‘People do need sometimes a long time to come to terms with what they’ve done to begin to be able to reflect on them,’ she says. 

‘Not everyone will get out, but there is capacity for change and rehabilitation.’

However, Dr Craissati admits she herself had felt ‘overwhelmed’ by the sheer horror of the crimes committed by some of Broadmoor’s patients. 

‘We’re very careful and very sensible about how we meet with people, where we sit, who knows where we are,’ she says. 

‘But having some insight into what it might have been like for the victim, it might overwhelm and you might experience a wave of fear that belongs more to the victim than the reality of the place I’m in.’

Professor Taylor explains how the staff have to research their patients’ crimes in order to put together a treatment plan.

‘When I was at Broadmoor we almost invariably had, should I call it, the crime package, including the police reports from the scene of the crime, so I would make myself read them,’ she recalls. 

‘It’s important that I’ve got that angle, and it’s also important that I don’t, in my mind, diminish what happened, that I really got the measure of it.’ 

Author and journalist Geoffrey Wansell, pictured, says in the documentary that some people think Broadmoor is like a holiday camp for serial killers

Violent Gangster Ronnie Kray, pictured, was a patient at Broadmoor until he died of a heart attack aged 61

Dr Craissati adds: ‘There are some crimes where it does affect us at that point, and actually often meeting the individual is the first time our feelings of horror and the emotional distress from reading the documentation starts to arise.

‘For me, the issue is, can I find meaning in the offence, in the choice of victim, in  their approach, in what happened, how were they feeling? What was in their mind at that time?’

Dr Sohom reveals in the documentary there are certain guidelines staff had to follow for their own safety. He worked in the high dependency unit, where people are ‘acutely disturbed’ and ‘potentially very aggressive’.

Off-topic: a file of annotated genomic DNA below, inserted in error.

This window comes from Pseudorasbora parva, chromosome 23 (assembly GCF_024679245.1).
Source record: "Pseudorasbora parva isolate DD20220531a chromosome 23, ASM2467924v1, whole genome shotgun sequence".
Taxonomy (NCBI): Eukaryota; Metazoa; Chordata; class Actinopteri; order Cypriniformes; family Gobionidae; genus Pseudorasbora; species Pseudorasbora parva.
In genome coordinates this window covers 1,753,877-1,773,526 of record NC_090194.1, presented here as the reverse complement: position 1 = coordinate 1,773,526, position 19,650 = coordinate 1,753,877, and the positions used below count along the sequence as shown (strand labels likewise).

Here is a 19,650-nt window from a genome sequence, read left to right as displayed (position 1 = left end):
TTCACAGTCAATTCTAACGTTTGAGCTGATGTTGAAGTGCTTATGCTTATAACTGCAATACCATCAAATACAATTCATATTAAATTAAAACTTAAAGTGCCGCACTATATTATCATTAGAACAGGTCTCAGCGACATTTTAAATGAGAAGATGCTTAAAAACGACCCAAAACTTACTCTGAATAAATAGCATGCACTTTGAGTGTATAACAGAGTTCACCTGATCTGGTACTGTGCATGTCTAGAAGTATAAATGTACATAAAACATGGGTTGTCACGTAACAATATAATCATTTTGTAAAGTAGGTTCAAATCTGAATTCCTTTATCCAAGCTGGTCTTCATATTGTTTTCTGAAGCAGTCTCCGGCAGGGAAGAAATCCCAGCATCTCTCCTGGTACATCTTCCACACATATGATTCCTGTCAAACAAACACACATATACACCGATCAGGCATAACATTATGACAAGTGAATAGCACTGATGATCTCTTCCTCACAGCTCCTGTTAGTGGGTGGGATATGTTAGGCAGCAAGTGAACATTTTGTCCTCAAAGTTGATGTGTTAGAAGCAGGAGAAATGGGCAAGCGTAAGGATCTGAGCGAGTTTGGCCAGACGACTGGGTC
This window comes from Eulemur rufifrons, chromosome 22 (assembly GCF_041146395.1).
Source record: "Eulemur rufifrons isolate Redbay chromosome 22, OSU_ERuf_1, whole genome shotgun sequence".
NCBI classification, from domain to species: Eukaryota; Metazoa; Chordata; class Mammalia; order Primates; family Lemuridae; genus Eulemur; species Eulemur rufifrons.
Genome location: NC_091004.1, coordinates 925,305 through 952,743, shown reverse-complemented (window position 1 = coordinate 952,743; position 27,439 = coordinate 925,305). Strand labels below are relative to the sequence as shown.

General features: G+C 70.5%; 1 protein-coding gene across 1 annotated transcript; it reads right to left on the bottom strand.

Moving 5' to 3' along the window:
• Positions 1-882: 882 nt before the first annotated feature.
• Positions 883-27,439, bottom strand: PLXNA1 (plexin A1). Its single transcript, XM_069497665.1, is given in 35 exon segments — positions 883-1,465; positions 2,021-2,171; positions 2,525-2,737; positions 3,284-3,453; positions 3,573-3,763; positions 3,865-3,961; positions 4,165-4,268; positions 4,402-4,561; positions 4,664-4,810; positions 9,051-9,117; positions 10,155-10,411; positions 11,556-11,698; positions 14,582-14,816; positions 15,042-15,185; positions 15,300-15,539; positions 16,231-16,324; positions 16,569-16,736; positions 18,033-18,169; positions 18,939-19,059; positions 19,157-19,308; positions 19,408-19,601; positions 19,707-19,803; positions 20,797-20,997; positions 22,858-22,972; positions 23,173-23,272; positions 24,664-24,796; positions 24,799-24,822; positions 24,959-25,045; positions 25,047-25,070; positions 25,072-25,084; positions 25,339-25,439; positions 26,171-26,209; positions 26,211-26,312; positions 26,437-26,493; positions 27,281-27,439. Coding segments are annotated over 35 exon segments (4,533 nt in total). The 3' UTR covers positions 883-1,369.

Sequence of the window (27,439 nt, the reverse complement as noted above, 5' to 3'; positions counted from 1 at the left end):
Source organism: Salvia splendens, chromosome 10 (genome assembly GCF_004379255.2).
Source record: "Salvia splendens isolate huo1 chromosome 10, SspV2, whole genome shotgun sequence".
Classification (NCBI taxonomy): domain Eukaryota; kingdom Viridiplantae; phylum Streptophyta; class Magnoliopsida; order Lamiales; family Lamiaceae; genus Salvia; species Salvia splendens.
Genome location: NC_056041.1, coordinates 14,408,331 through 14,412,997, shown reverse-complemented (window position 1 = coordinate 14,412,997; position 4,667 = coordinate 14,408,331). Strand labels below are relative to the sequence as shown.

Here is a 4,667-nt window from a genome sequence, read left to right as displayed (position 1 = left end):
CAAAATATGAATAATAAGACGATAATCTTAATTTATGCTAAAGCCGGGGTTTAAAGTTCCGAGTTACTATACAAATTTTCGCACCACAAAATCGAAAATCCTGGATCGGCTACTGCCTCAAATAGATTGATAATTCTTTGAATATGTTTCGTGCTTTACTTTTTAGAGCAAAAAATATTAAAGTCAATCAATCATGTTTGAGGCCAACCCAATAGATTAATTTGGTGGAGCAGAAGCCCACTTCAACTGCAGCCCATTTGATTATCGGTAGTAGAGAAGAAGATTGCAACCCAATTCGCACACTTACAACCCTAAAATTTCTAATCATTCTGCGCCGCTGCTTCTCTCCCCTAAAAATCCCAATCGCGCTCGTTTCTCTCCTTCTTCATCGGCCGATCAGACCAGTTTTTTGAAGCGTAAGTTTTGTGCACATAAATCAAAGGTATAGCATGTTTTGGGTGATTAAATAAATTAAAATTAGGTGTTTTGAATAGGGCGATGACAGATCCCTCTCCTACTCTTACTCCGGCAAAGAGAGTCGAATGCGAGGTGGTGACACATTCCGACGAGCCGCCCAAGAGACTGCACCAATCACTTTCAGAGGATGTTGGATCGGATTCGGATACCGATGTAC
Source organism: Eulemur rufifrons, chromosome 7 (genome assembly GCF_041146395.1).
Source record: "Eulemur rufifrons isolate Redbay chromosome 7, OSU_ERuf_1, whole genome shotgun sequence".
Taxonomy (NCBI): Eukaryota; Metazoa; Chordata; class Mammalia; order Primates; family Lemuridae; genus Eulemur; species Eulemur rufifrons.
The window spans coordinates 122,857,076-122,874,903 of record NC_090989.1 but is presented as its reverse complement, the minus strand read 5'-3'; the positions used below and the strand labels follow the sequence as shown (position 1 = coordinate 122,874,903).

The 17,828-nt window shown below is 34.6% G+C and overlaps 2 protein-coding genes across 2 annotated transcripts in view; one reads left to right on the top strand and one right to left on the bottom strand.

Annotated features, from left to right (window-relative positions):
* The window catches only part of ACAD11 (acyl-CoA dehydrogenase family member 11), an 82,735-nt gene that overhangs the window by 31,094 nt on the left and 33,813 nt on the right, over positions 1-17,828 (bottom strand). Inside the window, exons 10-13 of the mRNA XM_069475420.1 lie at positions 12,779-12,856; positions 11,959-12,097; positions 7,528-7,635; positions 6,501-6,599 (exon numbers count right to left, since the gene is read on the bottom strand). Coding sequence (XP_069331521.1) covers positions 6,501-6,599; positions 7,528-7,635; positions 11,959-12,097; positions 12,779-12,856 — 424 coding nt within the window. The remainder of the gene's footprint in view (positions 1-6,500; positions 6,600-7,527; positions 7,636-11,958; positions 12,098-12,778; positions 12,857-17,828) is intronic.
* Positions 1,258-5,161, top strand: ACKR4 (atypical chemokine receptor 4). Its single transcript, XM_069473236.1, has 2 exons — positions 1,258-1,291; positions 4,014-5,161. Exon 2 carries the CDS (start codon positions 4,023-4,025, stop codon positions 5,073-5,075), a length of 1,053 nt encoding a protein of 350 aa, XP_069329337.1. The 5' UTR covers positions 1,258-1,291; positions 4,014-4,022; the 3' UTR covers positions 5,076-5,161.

There is only one entrance and one exit to the secure institution which houses some of the country’s most violent killers 

He explains that some patients can only be spoken to through a door because they are too dangerous to be let out.  

Broadmoor, the UK’s oldset psychiatric hospital that housed some of Britain’s most notorious killers

Broadmoor is the oldest of three high-security psychiatric hospitals in England.

Founded in 1863, the hospital was opened as the Broadmoor Criminal Lunatic Asylum and first admitted a female patient for infanticide. 

It now houses up to 210 men after the female service closed in 2007. 

The average length of stay at the hospital is five-and-a-half years however this is skewed by a few men who have stayed for for more than 30 years. 

Patients are admitted from prison, court or a medium-secure hospital. 

However some have not committed an offence but are considered to pose a high risk to society and need to be housed in a secure environment. 

Therapy and vocational activities along with medication and pastoral care is on offer. 

Patients are transferred back to the criminal justice system or a lower security environment when they no longer require high-security care. 

‘We’re discouraged to talk about our personal lives in front of the patients because sometimes it can be used against you,’ Dr Sohom adds.